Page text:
Lost that Single-User Connection?

You have changed your database to single_user mode to do a task.  As you go about your business, you lose track of which connection was the single_user connection.  You start closing connections and mistakenly close the session that was your single_user connection.  Now you are unable to start a new single_user session.  It would seem that somebody or something has taken your connection.

Today, I am going to discuss some things you may do to get around this problem.

The first thing that may come to mind when you encounter this is “Oh crap!”  Well, no need to get too terribly worried (not unless you really hosed something up and you are trying to fix it real quick before the boss notices).

The next thing you may think of trying is how to circumvent the single_user mode.  And during that thought process you may be thinking that single_user does not really mean single_user so you might try something like start a DAC session.  Well, let’s go through that and see what would happen in a DAC session if your single_user session is stolen.

I am going to skip the part of setting a database into single_user mode because we are presuming that the condition already exists.  To start a DAC session, I am going to point you to a previous article I did on the topic – here.

To ensure I am using a DAC session, I am going to issue the following query.  This will ensure I am in the right session and that DAC is in use.

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In my case, this results in an endpoint with the name “Dedicated Admin Connection” and a spid of 84.  Good, I am in the correct session for the rest of this test.  Next, I will issue a Use database statement.  I have created a test database called ClinicDB.  So I will issue the following.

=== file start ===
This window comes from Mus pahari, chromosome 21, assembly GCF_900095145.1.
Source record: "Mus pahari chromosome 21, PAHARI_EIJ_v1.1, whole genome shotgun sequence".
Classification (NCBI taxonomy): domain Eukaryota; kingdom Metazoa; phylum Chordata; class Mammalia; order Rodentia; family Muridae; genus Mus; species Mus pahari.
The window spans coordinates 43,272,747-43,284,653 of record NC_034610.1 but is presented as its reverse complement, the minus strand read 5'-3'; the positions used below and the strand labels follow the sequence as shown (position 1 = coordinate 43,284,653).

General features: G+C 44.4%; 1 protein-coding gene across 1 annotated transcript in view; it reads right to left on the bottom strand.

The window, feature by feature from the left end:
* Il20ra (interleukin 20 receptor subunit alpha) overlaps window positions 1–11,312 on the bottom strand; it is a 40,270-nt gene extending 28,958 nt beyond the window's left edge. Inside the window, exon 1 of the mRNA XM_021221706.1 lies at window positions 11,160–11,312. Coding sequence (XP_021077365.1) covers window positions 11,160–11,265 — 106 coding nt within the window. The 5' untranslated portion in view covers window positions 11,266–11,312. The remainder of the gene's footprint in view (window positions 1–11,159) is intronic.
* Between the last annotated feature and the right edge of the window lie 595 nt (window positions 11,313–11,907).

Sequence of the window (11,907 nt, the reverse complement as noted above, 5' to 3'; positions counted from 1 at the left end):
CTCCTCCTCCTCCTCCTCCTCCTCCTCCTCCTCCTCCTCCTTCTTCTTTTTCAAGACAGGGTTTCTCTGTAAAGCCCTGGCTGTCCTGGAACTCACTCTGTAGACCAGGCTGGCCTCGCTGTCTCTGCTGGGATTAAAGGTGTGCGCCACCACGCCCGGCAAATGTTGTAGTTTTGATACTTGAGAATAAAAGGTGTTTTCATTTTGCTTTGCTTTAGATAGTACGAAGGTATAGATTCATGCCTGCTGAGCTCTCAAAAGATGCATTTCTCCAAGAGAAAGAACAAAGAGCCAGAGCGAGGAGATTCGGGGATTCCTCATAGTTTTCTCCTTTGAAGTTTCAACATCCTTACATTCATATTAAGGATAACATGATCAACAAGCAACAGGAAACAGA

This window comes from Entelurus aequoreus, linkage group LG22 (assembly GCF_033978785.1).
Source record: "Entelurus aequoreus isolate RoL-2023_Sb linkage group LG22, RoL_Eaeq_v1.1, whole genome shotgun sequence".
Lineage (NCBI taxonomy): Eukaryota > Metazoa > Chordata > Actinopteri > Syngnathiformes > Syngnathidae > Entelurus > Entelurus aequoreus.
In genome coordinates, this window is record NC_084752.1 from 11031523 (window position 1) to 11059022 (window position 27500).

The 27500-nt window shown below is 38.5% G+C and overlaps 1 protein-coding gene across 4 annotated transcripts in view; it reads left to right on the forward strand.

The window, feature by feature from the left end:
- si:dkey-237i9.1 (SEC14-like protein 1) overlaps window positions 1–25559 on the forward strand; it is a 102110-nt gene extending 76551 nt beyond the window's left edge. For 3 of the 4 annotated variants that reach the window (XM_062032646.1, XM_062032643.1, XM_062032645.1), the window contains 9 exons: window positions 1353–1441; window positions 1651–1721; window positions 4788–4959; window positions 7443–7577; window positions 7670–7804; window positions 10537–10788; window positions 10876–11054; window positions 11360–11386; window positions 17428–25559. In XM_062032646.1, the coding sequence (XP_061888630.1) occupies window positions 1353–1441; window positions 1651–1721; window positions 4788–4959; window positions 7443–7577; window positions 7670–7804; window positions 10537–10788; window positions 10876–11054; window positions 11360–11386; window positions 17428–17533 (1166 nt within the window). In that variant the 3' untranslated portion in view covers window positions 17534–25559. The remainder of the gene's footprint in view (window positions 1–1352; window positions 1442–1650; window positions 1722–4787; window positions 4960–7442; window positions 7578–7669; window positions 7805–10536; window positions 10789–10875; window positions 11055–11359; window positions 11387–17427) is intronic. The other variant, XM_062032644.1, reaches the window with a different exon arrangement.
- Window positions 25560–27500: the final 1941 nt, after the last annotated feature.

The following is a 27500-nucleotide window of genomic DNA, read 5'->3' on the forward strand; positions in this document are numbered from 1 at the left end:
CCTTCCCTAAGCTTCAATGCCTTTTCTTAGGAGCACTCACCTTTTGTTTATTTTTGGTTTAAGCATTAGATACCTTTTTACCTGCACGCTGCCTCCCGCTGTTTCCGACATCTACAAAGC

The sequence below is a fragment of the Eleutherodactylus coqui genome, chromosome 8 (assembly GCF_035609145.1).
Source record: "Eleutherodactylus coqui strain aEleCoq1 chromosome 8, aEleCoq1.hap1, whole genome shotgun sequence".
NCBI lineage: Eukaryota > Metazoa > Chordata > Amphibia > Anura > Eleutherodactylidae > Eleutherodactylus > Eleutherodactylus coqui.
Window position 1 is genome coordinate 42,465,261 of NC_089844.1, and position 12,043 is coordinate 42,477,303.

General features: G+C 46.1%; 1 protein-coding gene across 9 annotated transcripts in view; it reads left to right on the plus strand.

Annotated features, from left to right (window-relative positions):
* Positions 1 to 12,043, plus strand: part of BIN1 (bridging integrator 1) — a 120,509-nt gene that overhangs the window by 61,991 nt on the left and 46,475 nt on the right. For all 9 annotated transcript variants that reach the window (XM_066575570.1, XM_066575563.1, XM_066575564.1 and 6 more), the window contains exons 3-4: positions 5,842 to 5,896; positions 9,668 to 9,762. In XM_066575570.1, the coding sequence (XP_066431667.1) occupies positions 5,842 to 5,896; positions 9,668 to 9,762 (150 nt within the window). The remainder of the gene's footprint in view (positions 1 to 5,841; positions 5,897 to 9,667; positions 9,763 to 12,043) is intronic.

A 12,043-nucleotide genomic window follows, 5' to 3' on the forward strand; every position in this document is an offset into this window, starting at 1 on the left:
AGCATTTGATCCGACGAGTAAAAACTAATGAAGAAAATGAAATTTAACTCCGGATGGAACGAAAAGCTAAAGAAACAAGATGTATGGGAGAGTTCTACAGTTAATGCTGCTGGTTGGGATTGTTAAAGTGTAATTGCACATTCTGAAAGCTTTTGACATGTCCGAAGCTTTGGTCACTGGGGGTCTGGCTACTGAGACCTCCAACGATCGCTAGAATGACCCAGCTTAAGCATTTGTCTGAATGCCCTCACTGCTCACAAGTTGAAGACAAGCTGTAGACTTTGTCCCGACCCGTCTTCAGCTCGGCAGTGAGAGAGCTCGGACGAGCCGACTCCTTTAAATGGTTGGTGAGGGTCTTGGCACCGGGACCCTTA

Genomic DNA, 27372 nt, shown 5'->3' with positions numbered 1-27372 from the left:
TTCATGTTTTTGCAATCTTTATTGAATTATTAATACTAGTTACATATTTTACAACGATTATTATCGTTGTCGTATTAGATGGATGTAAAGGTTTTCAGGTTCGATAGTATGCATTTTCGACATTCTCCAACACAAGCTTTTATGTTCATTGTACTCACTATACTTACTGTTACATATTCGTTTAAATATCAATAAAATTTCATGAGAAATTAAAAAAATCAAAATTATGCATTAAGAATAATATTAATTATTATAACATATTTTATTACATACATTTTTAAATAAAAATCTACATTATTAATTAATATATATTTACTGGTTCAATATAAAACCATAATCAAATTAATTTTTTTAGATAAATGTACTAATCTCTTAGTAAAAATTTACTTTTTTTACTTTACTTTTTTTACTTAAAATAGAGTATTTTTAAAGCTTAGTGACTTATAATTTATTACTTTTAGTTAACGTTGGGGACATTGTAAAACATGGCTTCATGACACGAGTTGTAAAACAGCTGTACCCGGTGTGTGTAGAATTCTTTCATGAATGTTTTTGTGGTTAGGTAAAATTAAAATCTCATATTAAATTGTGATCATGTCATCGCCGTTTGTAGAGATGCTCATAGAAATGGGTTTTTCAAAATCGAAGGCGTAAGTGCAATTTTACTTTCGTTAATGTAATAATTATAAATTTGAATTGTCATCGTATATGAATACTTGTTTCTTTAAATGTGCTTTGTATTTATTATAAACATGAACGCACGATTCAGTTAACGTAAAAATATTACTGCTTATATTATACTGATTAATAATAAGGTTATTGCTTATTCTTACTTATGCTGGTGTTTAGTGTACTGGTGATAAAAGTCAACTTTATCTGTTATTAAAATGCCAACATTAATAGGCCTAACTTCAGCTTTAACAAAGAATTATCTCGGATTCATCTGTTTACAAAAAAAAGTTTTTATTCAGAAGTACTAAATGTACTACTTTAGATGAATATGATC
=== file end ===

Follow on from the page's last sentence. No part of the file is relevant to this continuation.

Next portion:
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I get the following result.

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So, that blows that idea right out of the water.  It shouldn’t really have been a consideration in the first place because single_user really means just that – single_user.

Now What?

Well, what do you think we could do now to circumvent this little problem and get that single_user session back?

That requires a little investigative work.  It is time to find out who has taken the single_user session and politely ask them to give it up.  To make that task a little easier, we could modify the previous query to find out who has that single_user session (thus limiting how many people we have to ask).  I have modified the following query to use sys.sysprocesses so I could limit the results to the ClinicDB.  This is a limitation of SQL 2008 R2 and older versions.  Getting the database reliably means using sysprocesses.  Despite the database_id being available in other related DMVs, it’s just not that easy.  One would think you could use sys.dm_exec_requests.  But if a request is not active, an entry won’t exist for that session.  This problem is fixed in SQL 2012 since the sys.dm_exec_connections DMV now has the database_id field.  Enough of that birdwalk and on to the query.

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I chose not to do an entirely new query to simply demonstrate that it was possible with a very small tweak to what has been already used.

Now that you know (in my case I can see that I have a session open with ID = 80 that is connected to that single_user database), I can walk over to the person (knowing his/her login id and computer name) and politely ask them to disconnect.

In the end, this is really an easy thing to resolve.  Sure it may take some people skills – but that doesn’t make the task too terribly difficult.  Next time this happens to you, just remember you can run a quick query to find who has sniped that single_user session.

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